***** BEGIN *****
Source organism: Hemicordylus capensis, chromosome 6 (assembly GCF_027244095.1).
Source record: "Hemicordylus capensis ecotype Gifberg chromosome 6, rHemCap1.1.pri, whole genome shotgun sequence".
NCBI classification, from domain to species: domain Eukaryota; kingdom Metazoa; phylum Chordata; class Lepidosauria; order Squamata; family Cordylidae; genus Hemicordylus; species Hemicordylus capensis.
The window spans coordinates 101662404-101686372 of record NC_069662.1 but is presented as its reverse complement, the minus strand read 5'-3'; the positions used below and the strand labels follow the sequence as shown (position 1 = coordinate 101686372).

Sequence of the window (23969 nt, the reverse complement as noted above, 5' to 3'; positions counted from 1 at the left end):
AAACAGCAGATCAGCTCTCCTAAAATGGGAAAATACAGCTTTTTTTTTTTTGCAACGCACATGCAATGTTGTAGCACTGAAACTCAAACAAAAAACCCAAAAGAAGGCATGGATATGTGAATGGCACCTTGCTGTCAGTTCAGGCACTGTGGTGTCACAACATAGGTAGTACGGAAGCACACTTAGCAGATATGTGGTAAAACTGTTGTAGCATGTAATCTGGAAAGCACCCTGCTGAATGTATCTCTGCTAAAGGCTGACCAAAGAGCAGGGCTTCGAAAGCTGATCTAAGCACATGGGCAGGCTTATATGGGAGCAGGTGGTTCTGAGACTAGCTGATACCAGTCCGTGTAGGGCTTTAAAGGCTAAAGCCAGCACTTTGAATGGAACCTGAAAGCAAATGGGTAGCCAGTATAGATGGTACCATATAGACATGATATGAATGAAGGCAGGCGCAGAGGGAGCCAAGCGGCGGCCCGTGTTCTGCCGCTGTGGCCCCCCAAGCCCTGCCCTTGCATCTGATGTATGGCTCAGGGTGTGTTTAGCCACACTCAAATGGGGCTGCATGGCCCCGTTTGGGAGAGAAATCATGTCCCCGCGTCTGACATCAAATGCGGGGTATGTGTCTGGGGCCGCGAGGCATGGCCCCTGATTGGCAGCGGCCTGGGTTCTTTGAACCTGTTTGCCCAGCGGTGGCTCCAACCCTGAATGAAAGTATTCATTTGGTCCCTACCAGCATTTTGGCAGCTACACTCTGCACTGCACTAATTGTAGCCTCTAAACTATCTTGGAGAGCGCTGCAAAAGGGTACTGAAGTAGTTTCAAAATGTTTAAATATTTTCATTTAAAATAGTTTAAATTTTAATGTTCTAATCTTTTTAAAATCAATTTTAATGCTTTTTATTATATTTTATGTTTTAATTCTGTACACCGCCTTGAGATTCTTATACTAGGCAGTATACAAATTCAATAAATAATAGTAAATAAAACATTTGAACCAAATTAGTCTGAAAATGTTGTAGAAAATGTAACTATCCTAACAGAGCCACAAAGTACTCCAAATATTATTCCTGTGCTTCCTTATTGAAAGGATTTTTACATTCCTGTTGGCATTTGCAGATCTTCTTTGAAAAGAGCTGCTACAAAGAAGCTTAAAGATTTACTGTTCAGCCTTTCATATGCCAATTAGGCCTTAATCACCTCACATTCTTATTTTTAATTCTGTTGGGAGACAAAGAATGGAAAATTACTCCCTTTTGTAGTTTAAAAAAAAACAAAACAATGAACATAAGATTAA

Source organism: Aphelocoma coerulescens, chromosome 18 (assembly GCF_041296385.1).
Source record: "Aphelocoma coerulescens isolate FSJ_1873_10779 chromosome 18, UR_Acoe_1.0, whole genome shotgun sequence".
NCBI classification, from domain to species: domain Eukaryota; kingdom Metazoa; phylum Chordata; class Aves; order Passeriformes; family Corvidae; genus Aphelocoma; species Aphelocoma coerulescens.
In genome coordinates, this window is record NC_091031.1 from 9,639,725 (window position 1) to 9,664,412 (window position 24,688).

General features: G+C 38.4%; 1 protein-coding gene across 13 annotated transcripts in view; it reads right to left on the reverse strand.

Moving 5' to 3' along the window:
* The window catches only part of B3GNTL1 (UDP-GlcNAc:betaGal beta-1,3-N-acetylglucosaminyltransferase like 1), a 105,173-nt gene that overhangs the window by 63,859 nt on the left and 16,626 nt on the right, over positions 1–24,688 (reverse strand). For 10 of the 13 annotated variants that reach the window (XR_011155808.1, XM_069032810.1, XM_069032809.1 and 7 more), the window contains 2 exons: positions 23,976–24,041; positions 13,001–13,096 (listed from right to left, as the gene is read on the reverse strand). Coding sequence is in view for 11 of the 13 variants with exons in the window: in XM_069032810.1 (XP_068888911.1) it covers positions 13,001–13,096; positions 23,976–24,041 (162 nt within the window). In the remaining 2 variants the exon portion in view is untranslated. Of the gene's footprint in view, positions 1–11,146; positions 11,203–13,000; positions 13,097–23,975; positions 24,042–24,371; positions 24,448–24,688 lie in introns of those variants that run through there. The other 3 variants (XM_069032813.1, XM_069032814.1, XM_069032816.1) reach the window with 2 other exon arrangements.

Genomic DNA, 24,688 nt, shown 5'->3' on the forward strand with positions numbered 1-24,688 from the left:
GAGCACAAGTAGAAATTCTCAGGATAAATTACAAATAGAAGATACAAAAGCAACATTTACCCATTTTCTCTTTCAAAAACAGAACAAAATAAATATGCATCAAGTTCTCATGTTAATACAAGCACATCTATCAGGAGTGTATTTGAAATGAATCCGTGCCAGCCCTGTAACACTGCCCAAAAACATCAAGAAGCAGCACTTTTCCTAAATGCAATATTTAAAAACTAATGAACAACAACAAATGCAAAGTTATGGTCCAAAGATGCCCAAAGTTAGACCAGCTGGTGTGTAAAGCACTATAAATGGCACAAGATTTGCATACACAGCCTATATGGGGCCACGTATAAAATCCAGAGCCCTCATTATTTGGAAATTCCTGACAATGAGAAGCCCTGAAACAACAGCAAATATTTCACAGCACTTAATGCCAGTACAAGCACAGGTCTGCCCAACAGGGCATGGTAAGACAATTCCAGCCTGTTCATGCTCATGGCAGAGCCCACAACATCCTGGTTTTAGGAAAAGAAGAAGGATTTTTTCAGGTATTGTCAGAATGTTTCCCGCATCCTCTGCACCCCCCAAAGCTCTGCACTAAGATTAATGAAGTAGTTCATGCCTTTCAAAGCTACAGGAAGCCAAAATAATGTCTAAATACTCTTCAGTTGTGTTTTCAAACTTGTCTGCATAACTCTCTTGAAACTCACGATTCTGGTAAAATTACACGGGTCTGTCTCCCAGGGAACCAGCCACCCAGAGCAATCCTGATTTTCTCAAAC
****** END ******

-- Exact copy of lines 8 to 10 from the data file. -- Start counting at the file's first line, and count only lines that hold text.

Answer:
Source record: "Aphelocoma coerulescens isolate FSJ_1873_10779 chromosome 18, UR_Acoe_1.0, whole genome shotgun sequence".
NCBI classification, from domain to species: domain Eukaryota; kingdom Metazoa; phylum Chordata; class Aves; order Passeriformes; family Corvidae; genus Aphelocoma; species Aphelocoma coerulescens.
In genome coordinates, this window is record NC_091031.1 from 9,639,725 (window position 1) to 9,664,412 (window position 24,688).